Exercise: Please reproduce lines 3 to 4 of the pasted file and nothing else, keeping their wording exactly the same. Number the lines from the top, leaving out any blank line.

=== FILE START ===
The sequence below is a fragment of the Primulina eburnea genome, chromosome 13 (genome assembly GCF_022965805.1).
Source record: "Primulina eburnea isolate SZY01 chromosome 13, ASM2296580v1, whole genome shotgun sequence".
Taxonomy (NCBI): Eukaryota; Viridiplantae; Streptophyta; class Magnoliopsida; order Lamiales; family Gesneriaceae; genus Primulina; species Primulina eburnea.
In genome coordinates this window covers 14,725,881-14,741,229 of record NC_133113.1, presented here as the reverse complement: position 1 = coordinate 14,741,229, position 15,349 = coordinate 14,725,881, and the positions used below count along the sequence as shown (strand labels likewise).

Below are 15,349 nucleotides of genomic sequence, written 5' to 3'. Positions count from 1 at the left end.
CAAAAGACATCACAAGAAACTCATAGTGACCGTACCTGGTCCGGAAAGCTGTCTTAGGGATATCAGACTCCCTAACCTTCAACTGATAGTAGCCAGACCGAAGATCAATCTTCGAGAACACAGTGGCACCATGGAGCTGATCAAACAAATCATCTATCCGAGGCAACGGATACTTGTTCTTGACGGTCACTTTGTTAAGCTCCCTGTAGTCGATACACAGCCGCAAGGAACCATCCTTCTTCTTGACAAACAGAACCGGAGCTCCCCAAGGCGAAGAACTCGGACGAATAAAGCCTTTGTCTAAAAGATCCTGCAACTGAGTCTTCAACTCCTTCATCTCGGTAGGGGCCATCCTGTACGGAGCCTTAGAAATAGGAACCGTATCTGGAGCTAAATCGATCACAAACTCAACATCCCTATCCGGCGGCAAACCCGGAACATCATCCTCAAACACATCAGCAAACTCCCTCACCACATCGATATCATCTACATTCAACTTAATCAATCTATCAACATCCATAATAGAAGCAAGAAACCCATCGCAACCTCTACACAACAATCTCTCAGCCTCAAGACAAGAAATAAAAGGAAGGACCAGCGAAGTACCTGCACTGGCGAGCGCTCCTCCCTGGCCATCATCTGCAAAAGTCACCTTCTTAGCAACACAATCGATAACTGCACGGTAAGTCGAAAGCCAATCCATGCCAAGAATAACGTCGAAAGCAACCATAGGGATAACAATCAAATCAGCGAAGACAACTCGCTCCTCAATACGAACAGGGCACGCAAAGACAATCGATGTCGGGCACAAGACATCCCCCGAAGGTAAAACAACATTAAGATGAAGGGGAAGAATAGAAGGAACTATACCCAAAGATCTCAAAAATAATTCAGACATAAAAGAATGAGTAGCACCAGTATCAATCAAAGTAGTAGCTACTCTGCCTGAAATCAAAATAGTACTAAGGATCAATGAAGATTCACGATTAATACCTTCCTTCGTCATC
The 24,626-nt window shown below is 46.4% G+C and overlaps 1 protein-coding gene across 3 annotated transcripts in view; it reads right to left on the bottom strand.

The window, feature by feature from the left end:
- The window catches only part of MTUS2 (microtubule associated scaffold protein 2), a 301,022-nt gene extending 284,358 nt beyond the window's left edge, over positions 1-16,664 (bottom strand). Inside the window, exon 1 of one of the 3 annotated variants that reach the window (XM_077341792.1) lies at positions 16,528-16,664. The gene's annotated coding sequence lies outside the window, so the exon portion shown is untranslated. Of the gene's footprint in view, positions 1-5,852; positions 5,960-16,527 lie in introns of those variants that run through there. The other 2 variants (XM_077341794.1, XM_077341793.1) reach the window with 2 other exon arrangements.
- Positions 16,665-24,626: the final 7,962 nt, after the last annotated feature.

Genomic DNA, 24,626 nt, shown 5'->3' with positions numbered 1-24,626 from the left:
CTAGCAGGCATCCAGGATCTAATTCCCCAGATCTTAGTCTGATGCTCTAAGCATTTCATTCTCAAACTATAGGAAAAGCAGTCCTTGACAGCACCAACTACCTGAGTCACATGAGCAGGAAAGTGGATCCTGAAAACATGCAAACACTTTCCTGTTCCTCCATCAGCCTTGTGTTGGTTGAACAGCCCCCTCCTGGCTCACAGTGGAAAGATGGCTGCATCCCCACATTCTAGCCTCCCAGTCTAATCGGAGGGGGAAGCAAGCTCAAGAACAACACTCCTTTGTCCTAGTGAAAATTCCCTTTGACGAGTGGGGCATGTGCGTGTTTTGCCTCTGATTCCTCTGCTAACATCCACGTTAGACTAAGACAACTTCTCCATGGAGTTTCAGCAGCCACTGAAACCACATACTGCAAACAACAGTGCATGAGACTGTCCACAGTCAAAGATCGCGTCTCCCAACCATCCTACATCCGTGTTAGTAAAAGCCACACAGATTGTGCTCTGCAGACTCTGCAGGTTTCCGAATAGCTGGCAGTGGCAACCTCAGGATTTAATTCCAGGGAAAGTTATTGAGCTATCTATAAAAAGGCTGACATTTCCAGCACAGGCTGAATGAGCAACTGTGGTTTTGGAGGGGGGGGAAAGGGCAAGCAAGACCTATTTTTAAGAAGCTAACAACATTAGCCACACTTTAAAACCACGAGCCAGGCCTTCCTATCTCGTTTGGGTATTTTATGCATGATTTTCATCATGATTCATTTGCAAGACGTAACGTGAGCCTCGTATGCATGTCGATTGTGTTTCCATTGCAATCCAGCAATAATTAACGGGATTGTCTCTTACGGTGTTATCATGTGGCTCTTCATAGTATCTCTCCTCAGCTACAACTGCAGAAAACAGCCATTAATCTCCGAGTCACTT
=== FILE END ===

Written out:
Taxonomy (NCBI): Eukaryota; Viridiplantae; Streptophyta; class Magnoliopsida; order Lamiales; family Gesneriaceae; genus Primulina; species Primulina eburnea.
In genome coordinates this window covers 14,725,881-14,741,229 of record NC_133113.1, presented here as the reverse complement: position 1 = coordinate 14,741,229, position 15,349 = coordinate 14,725,881, and the positions used below count along the sequence as shown (strand labels likewise).